In the sample code, it would be at full opacity in 40 steps and every 8 steps it would increment by 0.2 (that's what the & 7 is for). If your room speed is 60, that should be fast enough. You can adjust the speed in various ways. If you want to double the time between steps, change the 7 to 15. If you want to half the time between steps, change the 7 to 3. If you want any duration in between, change "& 7" to "mod n" where n is the number of steps in between increments. Using mod slower than the method I posted here, but it is much more flexible. After you've figured out how many steps it would take between increments, multiply that value by 5 and set your alarm to that (0.2 * 5 = 1).

    Method 2 - Increase opacity over distance
    The method depends on the direction of fire. All code here goes in the Step Event.

    Horizontal shooter:
    if !( (x - xstart) & 7 )
    image_alpha += 0.2;

    Vertical Shooter:
    if !( (y - ystart) & 7)
    image_alpha += 0.2;


    Free-range Shooter:
    if !(point_distance(x,y,xstart,ystart) & 7)
    image_alpha += 0.2;

    The rules for changing the delay between increments are the same as in Method 1.
     
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  24. obscene

    obscene Member

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    I'm confused ... the topic title says WITHOUT alarms and a quick scan showed tons of alarm code. I didn't read, so if this answer has been said already I'm sorry. But this is simple.

    timer++;
    if timer==4 // Whatever value you want
    {
    // Fire code here
    timer=0;
    }
     
  25. TheouAegis

    TheouAegis Member

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    Yes obscene, because we already covered it. And I even did it without alarms or timer or anything like that. No offense dude, you didn't read very well. Any way, any contribution is a good and valuable contribution as long as it's not wrong. So I'm not dissing on anybody.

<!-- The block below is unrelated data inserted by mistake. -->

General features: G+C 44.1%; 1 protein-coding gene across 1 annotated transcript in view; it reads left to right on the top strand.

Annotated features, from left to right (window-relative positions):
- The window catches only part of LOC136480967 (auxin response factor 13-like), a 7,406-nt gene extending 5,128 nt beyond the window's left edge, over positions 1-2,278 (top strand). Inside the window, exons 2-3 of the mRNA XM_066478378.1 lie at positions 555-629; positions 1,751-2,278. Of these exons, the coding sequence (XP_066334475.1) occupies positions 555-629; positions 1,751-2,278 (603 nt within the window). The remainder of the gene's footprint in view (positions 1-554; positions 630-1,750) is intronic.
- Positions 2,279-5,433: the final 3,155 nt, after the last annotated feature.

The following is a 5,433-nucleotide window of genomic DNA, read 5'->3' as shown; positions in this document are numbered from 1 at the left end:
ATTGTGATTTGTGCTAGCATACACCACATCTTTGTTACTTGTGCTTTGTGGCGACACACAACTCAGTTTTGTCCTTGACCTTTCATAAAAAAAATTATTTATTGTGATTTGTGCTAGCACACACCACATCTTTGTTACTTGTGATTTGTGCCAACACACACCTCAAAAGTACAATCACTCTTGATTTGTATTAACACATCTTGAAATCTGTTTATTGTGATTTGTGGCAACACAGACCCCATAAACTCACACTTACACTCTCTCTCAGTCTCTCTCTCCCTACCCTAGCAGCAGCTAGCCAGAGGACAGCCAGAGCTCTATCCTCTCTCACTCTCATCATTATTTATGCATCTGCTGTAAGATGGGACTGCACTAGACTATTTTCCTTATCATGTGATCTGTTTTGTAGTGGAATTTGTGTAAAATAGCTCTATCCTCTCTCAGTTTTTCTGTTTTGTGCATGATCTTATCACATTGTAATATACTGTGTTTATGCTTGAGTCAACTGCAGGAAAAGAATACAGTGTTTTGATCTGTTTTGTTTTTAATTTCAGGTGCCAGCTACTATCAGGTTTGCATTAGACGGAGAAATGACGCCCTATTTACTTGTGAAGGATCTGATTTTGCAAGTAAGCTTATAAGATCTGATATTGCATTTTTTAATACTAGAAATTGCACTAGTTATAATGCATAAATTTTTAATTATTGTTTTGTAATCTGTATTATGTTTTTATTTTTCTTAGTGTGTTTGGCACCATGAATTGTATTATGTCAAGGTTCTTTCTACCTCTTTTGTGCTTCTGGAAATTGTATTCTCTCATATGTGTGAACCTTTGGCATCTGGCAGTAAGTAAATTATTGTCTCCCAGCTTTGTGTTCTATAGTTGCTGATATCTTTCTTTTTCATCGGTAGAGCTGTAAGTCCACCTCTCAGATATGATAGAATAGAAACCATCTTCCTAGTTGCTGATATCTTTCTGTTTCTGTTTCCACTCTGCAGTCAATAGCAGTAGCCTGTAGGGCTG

26. obscene

    obscene Member

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    No offense TheouAegis... you didn't read well.... :p

     
  27. TheouAegis

    TheouAegis Member

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    You did a quick scan, which is still a read. It's not a thorough read, but it's still a read. After all, if you hadn't read anything at all, you wouldn't have known that this thread...
     
  28. Nocturne

    Nocturne Friendly Tyrant Forum Staff Admin

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    Alarms are beneficial as you don't need to worry about counting them down and they are a very visual way of seeing from an object that it has timers. The fact you can use "///" to name the event makes it an invaluable tool in the object editor for me. As for pausing, read on...

    You CAN check alarms by simply reading the alarm[x] value, or using alarm_get()... if you need to compare it to a max value, you can if you store the max value in a variable (something you'd have to do with custom alarms anyway). As for pausing alarms, you can and very easily... simply add one to it for every step that the game is paused!

    Code:
    if global.pause
    {
    alarm[0]++;
    }
    Bingo... alarm paused. I actually have a script that I call to pause alarms in an instance:

    Code:
    /// alarm_pause(num)
    //  set "num" to -1 to pause all alarms
    if argument0 == -1
    {
    for (var i = 0; i < 12; i++;)
        {
        alarm[i]++;
        }
    }
    else
    {
    alarm[argument0]++;
    }
    Afaik, alarms are not any better or worse nor slower nor faster than using custom variables, but they do offer some nice organisational properties and are already there and built in, which makes them a good choice for many things. GMS objects have a lot of built in features and NOT using them is simply a waste of time in many cases... why re-invent the wheel? If it's there USE IT I say. :)
     
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  29. amusudan

    amusudan Lousiest of Potatoes

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    Oh I had no idea, I guess the one who told me it didn't either xD. Thanks Nocturne!
     
  30. Adrien Dittrick

    Adrien Dittrick Member

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    my personnal way of dealing with fire rates:
    if timer<max_timer
    timer+=1
    else
    {
    if mouse_check_button(mb_left) //you can replace this by whatever it is you press to shoot
    {
    timer=0
    crea=instance_create(x,y,obj_bullet)
    crea.direction=looking_directin